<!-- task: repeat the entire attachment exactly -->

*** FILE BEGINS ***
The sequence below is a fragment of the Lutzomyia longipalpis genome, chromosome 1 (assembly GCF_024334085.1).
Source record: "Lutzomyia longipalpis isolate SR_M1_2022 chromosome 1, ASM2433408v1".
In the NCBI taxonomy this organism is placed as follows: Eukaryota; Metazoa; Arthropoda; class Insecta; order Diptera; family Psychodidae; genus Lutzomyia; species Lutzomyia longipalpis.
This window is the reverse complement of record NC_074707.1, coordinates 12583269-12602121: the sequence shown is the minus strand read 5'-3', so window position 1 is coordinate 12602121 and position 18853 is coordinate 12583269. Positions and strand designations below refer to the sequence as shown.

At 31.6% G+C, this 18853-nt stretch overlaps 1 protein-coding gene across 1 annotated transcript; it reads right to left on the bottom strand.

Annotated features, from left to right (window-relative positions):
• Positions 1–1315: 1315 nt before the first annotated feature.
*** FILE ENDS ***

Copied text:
The sequence below is a fragment of the Lutzomyia longipalpis genome, chromosome 1 (assembly GCF_024334085.1).
Source record: "Lutzomyia longipalpis isolate SR_M1_2022 chromosome 1, ASM2433408v1".
In the NCBI taxonomy this organism is placed as follows: Eukaryota; Metazoa; Arthropoda; class Insecta; order Diptera; family Psychodidae; genus Lutzomyia; species Lutzomyia longipalpis.
This window is the reverse complement of record NC_074707.1, coordinates 12583269-12602121: the sequence shown is the minus strand read 5'-3', so window position 1 is coordinate 12602121 and position 18853 is coordinate 12583269. Positions and strand designations below refer to the sequence as shown.

At 31.6% G+C, this 18853-nt stretch overlaps 1 protein-coding gene across 1 annotated transcript; it reads right to left on the bottom strand.

Annotated features, from left to right (window-relative positions):
• Positions 1–1315: 1315 nt before the first annotated feature.